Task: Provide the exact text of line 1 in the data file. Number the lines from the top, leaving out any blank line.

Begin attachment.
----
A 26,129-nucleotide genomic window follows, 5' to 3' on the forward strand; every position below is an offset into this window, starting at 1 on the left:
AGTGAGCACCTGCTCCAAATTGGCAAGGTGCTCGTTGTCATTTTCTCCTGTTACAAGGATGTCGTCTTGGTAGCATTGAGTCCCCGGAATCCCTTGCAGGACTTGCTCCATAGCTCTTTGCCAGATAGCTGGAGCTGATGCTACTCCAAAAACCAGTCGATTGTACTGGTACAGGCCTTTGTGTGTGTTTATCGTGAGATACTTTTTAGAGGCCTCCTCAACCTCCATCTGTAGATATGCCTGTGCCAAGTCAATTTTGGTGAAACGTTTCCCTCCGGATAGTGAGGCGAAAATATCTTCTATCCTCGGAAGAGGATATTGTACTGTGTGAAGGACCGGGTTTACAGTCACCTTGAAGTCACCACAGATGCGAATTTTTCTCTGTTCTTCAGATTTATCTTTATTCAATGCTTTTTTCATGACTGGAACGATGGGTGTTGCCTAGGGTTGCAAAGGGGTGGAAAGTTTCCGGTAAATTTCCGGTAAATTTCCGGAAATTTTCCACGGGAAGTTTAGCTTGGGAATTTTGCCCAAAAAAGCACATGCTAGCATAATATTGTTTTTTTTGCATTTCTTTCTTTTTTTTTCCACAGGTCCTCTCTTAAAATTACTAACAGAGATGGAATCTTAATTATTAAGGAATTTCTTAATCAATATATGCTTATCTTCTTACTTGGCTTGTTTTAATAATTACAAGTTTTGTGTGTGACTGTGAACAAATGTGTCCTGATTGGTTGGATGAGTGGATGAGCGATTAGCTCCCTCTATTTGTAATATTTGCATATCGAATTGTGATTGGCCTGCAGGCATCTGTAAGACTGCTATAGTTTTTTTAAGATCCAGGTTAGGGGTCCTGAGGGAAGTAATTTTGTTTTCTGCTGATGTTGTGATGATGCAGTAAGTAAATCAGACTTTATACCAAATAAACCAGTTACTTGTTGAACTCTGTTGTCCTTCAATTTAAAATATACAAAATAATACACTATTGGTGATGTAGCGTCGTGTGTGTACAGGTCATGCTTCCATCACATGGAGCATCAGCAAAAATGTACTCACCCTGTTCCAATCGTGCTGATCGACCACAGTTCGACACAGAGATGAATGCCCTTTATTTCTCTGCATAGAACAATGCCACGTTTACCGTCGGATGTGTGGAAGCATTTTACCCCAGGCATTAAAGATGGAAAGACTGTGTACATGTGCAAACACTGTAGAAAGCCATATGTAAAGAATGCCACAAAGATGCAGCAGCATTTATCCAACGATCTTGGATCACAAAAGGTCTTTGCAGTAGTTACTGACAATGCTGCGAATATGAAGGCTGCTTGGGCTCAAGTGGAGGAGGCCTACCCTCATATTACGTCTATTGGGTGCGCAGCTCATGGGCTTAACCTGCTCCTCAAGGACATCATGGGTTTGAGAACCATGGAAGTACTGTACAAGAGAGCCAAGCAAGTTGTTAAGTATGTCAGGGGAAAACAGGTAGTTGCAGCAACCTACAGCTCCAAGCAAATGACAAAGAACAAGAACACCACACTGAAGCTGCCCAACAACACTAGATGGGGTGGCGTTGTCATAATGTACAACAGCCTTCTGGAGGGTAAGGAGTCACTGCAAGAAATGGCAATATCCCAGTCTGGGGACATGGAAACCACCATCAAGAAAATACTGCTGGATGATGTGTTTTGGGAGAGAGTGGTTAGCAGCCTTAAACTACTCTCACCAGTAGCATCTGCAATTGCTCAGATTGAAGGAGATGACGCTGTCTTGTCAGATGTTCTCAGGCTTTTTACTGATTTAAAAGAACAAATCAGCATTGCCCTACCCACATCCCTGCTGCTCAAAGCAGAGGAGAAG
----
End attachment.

A 26,129-nucleotide genomic window follows, 5' to 3' on the forward strand; every position below is an offset into this window, starting at 1 on the left: